Friday, April 10, 2009

David Bowie - The Buddha Of Suburbia (1993)

Common journalistic perception implies that David Bowie returned to form for a career renaissance with 1993's Black Tie White Noise. The record has much to speak in it's favor: Bowie had turned over a new leaf, marrying Iman, and ditching his late-80's image for a more refined Sinatra-esque suit and hat. What's more, the record featured a Scott Walker cover, a scorching single in "Jump They Say", and more solid original material than you could shake a stick at. After the 1-2 disappointment punch of Tonight and Never Let Me Down, it was as though the real Bowie had returned from hiatus, and critics breathed a collective sigh of relief.

There's no doubt that following the record, the "real" Bowie would in fact have returned, and headed down a path through the 90's and 2000's that largely restored his artistic integrity. The real question is, how much of that return was truly embodied in Black Tie, White Noise? While the record is certainly a step up from its predecessors, it's not exactly an experimental masterpiece either. The record was produced by Nile Rodgers (who also helmed Let's Dance), and despite it's higher quality, is still an unquestionable stab at mainstream popularity. From the awkward rapping on the title track, to the overly poppy production that pervades the album, drawing a clear line from that record to Bowie's late 90's output is difficult, to say the least. In fact, Bowie's true return lies in a record released the same year to little fanfare: The Buddha Of Surburbia.

Marketed as the "soundtrack" to a BBC teledrama, The Buddha Of Suburbia is anything but. In fact, it's a full fledged Bowie record, with only one song actually appearing on television. The rest of the record is an abstract, experimental, but also highly accessible masterpiece. Recorded in only six days in Montreaux, Switzerland, the record features only two primary musicians: Bowie and multi-instrumentalist Erdal Kizilcay. They're joined briefly by Bowie alumnus Mike Garson, along with an artist named 3D Echo and a barely-discernable guitar performance by Lenny Kravitz for an alternate take of the title track. The bottom line is that it was the first time in a long time that Bowie seemed comfortable being Bowie.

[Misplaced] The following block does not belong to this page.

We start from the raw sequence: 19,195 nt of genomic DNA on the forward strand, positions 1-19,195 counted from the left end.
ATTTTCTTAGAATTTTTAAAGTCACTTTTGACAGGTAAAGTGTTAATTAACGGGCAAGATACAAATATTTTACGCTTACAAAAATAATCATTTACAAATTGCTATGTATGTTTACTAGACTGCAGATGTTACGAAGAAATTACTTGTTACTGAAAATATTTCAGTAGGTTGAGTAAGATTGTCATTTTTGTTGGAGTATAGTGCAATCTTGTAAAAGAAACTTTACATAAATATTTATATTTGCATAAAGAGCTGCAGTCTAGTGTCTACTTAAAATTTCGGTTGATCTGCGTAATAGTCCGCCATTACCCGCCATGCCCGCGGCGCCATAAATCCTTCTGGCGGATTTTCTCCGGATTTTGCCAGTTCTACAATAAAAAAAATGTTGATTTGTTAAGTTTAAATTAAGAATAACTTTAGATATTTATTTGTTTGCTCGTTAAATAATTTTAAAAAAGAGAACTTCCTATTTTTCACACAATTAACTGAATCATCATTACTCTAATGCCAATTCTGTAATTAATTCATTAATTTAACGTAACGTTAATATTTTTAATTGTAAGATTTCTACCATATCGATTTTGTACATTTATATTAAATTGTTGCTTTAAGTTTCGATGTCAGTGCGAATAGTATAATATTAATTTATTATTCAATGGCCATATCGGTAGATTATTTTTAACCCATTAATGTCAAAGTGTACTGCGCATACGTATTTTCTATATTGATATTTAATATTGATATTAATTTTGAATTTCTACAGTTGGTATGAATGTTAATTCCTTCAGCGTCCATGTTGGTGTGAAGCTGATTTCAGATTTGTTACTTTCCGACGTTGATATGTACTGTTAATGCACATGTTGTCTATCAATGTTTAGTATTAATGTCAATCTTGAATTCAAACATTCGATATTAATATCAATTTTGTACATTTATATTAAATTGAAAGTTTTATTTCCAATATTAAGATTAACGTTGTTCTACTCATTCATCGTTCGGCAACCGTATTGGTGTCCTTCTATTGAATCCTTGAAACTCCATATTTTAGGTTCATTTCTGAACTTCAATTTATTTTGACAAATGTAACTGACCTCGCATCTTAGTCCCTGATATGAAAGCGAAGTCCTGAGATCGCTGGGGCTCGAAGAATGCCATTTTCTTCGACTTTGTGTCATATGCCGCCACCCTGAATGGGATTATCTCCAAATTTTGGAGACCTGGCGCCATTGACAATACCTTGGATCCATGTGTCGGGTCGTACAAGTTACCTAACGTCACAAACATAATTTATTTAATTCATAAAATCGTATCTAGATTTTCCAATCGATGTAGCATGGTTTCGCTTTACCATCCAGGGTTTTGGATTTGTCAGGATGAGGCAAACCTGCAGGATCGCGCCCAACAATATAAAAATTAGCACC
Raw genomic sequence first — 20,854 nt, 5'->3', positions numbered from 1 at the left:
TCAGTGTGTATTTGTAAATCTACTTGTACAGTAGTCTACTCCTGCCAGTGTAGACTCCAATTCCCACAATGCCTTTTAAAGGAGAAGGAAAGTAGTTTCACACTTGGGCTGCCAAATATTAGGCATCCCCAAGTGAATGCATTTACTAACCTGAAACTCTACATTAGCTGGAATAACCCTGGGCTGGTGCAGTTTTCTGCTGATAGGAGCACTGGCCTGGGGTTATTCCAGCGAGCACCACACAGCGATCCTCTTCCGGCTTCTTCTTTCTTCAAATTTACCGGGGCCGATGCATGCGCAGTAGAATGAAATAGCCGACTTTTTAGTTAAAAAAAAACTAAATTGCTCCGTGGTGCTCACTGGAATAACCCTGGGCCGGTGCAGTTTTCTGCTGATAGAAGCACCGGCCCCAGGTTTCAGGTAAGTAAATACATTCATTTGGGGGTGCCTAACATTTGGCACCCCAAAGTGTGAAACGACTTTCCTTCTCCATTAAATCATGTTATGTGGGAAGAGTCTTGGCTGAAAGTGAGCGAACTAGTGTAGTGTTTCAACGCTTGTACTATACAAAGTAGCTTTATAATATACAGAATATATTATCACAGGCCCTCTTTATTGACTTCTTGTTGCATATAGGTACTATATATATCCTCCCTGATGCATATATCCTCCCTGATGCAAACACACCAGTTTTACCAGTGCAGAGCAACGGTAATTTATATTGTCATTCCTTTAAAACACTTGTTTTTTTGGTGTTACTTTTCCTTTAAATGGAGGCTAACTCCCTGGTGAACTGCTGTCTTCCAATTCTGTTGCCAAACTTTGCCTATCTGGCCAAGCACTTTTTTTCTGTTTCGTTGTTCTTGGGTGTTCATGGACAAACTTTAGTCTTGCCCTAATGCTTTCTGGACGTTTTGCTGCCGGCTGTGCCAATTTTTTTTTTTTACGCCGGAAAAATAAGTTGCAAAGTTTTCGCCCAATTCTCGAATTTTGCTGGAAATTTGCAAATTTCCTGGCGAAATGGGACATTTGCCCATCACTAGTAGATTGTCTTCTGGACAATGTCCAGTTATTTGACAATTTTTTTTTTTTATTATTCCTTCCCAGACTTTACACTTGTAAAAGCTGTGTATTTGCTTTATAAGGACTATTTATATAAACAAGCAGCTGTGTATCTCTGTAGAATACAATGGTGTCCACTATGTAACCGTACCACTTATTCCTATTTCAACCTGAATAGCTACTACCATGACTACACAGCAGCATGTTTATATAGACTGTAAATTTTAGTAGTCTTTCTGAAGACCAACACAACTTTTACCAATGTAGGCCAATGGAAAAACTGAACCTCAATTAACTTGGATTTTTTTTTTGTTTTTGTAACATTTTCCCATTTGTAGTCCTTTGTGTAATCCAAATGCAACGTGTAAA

The record was a throwback to Bowie's 70's output in so many ways, that it almost seems as though it could be a close cousin to the oft-worshipped Berlin trilogy. Much like Low and "Heroes", the album features a compelling blend of accessible rock music and ambient soundscapes. Unlike those records, the songs are interspersed through the album, which in many ways makes for a more steady and logical flow to the album's progression. The ambient tracks ("The Mysteries", "Ian Fish UK Heir") are pure Eno-era Bowie, while the more straight ahead rock songs are a true return to form. Appearing to incorporate Bowie's use of the "cut up" technique, they feature wonderfully abstract and emotive lyrics. What's more, many of them (Specifically "Buddha Of Suburbia", "Bleed Like A Craze, Dad", "Dead Against It", and "Strangers When We Meet") are so damn accessible that it's mind boggling a record company wasn't scrambling to release them as singles.

In short, the record is fantastic. It's classic Bowie, and the fact that it was never recognized as such is a travesty. It was so neglected that it went out of print for a number of years, a fact that was thankfully remedied with a reissue in 2007. It's difficult to say why, exactly, the record is so overlooked. It has all the hallmarks of a great Bowie record, and was without a doubt what inspired him to return to his roots later in the decade. Perhaps it's that the pop-saturated market of 1993 wasn't ready for such a recording, or perhaps it's that many had lost faith in Bowie's ability to release a fantastic record. Whatever the case, its disappearance into the ether borders on criminal. If you're even a sometimes-fan of Bowie's late 70's material, this record deserves a place in your collection - you won't regret it.

mp3: David Bowie - Dead Against It